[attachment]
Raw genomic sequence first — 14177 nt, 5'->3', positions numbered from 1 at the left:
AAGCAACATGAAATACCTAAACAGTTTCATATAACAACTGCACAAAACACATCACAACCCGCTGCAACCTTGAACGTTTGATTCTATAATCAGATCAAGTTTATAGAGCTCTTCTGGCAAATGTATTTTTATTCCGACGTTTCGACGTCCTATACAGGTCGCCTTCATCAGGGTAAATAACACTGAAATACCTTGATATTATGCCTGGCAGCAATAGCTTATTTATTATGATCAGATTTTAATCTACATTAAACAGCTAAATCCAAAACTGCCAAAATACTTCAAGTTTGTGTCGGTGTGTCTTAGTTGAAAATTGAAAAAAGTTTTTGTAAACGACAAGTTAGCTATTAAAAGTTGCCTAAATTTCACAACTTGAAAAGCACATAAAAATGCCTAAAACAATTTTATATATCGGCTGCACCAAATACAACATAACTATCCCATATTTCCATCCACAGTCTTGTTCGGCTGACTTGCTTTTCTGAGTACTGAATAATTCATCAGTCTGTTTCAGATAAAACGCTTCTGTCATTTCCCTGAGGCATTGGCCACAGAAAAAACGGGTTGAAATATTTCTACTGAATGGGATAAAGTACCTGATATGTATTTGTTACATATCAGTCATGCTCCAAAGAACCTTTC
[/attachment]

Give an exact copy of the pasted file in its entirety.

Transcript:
Raw genomic sequence first — 14177 nt, 5'->3', positions numbered from 1 at the left:
AAGCAACATGAAATACCTAAACAGTTTCATATAACAACTGCACAAAACACATCACAACCCGCTGCAACCTTGAACGTTTGATTCTATAATCAGATCAAGTTTATAGAGCTCTTCTGGCAAATGTATTTTTATTCCGACGTTTCGACGTCCTATACAGGTCGCCTTCATCAGGGTAAATAACACTGAAATACCTTGATATTATGCCTGGCAGCAATAGCTTATTTATTATGATCAGATTTTAATCTACATTAAACAGCTAAATCCAAAACTGCCAAAATACTTCAAGTTTGTGTCGGTGTGTCTTAGTTGAAAATTGAAAAAAGTTTTTGTAAACGACAAGTTAGCTATTAAAAGTTGCCTAAATTTCACAACTTGAAAAGCACATAAAAATGCCTAAAACAATTTTATATATCGGCTGCACCAAATACAACATAACTATCCCATATTTCCATCCACAGTCTTGTTCGGCTGACTTGCTTTTCTGAGTACTGAATAATTCATCAGTCTGTTTCAGATAAAACGCTTCTGTCATTTCCCTGAGGCATTGGCCACAGAAAAAACGGGTTGAAATATTTCTACTGAATGGGATAAAGTACCTGATATGTATTTGTTACATATCAGTCATGCTCCAAAGAACCTTTC